“It is not a secret that many kids in this world do not have someone at home who cheers them on, who tells them they are deeply loved and valued. I want to be a teacher because every child deserves to know they are loved and that they are worthy, every child deserves someone in their corner. My mission as a teacher is to be a confidant and a cheerleader for any student that needs one. I know that I can have a positive effect on the future by teaching every single student I have that they are treasured and valued,” said Jaquez, who would like to teach in elementary school.

“When one thinks about the gifts and talents they have to offer, why not use them to make a difference in the lives of young students. In my case, I would like to share the talents that I have to offer with students and my community. Ever since elementary school, I knew that I wanted to be a teacher. My dedication, interest, and passion for the field of education are some of the gifts that I have to offer, and I want to share them,” said Mendoza, who would like to become a high school U.S. history teacher.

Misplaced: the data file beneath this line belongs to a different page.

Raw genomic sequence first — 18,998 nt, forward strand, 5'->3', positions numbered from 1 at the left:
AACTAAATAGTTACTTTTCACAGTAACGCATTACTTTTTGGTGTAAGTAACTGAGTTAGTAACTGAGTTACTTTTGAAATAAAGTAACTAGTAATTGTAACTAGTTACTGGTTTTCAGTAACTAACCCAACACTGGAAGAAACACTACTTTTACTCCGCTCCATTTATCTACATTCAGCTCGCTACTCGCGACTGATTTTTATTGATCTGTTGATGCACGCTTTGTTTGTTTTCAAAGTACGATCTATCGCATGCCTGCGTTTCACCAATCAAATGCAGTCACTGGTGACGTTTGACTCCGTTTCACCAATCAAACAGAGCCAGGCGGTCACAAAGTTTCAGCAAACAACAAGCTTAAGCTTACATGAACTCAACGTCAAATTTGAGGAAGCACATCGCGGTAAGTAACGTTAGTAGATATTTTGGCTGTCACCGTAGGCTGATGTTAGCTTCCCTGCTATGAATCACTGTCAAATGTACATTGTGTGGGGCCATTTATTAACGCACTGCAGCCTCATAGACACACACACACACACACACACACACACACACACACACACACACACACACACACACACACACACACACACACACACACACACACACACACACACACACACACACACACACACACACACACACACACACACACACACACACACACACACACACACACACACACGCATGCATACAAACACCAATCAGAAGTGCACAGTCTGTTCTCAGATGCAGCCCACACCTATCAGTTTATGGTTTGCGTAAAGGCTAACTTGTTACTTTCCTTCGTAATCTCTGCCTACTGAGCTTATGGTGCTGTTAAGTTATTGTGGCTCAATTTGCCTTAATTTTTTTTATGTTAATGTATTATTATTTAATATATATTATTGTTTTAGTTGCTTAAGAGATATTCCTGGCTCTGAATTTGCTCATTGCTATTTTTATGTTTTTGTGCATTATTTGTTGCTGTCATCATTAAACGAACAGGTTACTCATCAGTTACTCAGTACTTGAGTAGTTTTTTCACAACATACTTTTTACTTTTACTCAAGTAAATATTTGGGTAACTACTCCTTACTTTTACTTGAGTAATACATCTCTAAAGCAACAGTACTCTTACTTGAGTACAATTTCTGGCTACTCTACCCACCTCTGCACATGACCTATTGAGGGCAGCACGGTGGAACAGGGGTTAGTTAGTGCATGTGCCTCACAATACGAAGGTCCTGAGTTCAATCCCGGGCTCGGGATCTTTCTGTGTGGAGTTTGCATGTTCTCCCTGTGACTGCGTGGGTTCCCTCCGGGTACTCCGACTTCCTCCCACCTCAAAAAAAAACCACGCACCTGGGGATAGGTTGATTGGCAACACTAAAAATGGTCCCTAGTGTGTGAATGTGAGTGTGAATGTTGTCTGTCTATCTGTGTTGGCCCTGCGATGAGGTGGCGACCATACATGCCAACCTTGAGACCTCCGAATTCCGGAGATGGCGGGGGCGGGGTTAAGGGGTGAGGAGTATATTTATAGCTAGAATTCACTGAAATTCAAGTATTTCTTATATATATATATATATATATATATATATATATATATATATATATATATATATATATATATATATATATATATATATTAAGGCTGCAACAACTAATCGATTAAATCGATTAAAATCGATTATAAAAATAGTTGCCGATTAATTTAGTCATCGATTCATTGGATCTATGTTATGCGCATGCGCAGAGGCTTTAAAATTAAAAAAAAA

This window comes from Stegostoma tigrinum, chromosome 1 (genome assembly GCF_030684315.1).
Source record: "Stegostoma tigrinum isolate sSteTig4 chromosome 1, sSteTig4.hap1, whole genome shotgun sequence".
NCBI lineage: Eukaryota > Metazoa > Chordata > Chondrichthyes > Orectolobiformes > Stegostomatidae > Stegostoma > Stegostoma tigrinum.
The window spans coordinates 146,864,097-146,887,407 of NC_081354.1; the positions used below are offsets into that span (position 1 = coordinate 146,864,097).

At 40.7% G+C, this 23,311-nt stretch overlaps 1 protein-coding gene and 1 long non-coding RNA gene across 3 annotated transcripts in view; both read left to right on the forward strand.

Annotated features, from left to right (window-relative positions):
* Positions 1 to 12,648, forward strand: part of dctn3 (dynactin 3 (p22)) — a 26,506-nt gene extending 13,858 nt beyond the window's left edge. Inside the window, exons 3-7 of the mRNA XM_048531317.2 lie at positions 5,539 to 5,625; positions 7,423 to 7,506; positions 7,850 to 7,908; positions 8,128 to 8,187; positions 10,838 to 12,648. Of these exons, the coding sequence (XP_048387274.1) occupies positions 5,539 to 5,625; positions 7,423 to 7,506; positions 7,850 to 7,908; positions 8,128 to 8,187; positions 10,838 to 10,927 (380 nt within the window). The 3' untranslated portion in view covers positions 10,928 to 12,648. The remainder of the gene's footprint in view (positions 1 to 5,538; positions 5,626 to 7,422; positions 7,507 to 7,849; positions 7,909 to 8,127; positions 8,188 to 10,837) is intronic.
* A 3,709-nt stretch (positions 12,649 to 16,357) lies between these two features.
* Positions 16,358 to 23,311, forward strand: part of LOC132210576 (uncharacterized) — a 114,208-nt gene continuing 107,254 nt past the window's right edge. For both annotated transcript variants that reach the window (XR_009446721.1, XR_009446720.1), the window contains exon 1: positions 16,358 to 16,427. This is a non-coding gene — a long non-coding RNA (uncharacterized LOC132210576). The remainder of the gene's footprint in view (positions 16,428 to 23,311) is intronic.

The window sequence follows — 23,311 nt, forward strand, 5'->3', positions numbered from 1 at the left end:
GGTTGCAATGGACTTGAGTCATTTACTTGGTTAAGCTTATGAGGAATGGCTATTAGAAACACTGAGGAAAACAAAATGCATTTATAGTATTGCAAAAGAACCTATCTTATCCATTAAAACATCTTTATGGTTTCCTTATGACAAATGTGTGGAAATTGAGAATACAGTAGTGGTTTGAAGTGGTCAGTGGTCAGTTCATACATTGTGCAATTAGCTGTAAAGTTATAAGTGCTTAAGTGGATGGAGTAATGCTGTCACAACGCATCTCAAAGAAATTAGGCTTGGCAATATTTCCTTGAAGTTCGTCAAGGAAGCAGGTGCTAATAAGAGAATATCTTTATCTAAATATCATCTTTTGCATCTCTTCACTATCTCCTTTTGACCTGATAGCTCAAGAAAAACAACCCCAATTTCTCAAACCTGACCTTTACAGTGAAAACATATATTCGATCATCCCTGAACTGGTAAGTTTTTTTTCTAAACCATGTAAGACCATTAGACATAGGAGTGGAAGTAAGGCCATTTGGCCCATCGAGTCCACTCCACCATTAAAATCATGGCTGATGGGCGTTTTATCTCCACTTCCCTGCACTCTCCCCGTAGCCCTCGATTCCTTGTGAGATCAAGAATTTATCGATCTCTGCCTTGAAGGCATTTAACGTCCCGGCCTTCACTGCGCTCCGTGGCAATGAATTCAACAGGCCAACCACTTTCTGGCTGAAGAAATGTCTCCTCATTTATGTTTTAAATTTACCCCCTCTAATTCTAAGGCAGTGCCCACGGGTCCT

Visit stfrancis.edu/merit for more information on the MERIT Program at USF.

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The University of St. Francis, in Joliet, Ill., serves close to 4,000 students nationwide and offers undergraduate, graduate, doctoral and certificate programs in the arts and sciences, business, education, nursing and social work. There are over 52,000 USF alumni across the globe. For information, call 800-735-7500 or visit stfrancis.edu.

University of St. Francis: Bigger thinking. Brighter purpose.